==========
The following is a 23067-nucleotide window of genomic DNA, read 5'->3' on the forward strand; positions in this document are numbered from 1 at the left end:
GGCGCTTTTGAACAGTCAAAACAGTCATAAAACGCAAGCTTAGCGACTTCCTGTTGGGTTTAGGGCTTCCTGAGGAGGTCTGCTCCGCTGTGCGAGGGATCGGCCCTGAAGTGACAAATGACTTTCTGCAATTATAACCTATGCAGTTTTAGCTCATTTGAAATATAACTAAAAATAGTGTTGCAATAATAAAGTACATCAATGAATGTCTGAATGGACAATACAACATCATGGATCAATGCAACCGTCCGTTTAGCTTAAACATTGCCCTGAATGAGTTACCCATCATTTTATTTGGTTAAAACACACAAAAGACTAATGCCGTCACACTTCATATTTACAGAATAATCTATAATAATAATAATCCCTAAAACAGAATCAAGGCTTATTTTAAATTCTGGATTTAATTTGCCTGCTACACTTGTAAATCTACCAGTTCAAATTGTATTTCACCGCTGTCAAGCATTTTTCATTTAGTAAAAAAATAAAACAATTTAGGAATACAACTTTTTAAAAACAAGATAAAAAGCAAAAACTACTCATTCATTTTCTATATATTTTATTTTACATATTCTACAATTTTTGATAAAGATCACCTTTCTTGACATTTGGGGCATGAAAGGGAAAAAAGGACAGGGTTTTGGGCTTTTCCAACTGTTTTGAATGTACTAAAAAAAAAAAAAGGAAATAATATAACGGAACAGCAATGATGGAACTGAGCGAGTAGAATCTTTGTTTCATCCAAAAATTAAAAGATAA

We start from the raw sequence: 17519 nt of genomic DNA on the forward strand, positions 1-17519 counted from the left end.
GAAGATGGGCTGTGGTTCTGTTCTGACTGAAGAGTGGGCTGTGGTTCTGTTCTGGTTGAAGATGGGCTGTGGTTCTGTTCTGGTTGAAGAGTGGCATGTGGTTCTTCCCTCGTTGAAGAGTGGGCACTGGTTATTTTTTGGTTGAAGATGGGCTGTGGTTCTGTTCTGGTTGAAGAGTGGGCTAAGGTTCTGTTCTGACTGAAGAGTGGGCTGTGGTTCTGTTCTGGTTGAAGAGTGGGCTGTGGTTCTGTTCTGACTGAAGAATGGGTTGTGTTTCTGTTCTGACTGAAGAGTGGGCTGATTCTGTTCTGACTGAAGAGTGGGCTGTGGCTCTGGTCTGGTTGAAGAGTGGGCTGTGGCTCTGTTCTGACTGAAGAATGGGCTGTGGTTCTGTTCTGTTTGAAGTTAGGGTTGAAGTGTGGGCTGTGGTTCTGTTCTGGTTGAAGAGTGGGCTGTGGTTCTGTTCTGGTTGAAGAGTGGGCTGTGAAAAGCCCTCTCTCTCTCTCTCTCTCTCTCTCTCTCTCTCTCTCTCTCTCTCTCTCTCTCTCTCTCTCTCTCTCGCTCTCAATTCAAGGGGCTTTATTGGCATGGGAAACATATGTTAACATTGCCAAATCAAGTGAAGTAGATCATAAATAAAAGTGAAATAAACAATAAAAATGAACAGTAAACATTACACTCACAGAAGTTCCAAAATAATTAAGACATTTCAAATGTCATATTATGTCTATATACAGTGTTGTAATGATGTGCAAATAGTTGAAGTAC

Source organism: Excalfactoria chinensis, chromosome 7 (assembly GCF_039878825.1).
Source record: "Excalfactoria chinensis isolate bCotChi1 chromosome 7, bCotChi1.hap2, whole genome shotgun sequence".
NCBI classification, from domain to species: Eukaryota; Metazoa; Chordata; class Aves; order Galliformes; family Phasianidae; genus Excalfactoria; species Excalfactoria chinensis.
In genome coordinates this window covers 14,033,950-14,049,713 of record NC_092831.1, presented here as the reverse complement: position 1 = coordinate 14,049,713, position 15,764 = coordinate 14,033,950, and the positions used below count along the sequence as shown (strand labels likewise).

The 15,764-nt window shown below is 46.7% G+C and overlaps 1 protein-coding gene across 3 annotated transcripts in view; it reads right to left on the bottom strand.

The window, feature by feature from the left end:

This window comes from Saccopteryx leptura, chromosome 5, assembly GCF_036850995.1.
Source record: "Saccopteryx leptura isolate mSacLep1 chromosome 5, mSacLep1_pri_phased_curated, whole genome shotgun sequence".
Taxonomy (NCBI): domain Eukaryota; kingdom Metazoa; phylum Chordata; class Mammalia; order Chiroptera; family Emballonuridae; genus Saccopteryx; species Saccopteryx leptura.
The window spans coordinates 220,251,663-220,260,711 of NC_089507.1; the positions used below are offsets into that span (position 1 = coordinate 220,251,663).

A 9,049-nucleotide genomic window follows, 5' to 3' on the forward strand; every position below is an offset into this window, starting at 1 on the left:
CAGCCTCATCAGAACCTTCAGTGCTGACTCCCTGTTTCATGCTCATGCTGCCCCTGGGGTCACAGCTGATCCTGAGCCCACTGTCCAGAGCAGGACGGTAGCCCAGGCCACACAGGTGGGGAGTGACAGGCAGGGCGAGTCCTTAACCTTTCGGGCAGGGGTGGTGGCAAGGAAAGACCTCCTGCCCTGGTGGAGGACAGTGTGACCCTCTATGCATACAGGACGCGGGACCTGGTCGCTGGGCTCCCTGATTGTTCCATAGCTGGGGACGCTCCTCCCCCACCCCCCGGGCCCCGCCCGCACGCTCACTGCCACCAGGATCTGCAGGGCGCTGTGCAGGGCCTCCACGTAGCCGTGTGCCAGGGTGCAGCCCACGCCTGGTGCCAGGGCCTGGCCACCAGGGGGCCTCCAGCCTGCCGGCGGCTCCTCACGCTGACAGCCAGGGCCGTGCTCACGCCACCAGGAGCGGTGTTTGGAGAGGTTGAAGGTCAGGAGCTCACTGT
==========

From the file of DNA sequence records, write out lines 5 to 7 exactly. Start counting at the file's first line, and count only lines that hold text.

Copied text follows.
Source organism: Excalfactoria chinensis, chromosome 7 (assembly GCF_039878825.1).
Source record: "Excalfactoria chinensis isolate bCotChi1 chromosome 7, bCotChi1.hap2, whole genome shotgun sequence".
NCBI classification, from domain to species: Eukaryota; Metazoa; Chordata; class Aves; order Galliformes; family Phasianidae; genus Excalfactoria; species Excalfactoria chinensis.